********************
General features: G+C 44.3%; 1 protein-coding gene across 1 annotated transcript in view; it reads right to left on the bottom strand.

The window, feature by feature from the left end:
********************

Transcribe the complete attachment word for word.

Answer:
General features: G+C 44.3%; 1 protein-coding gene across 1 annotated transcript in view; it reads right to left on the bottom strand.

The window, feature by feature from the left end: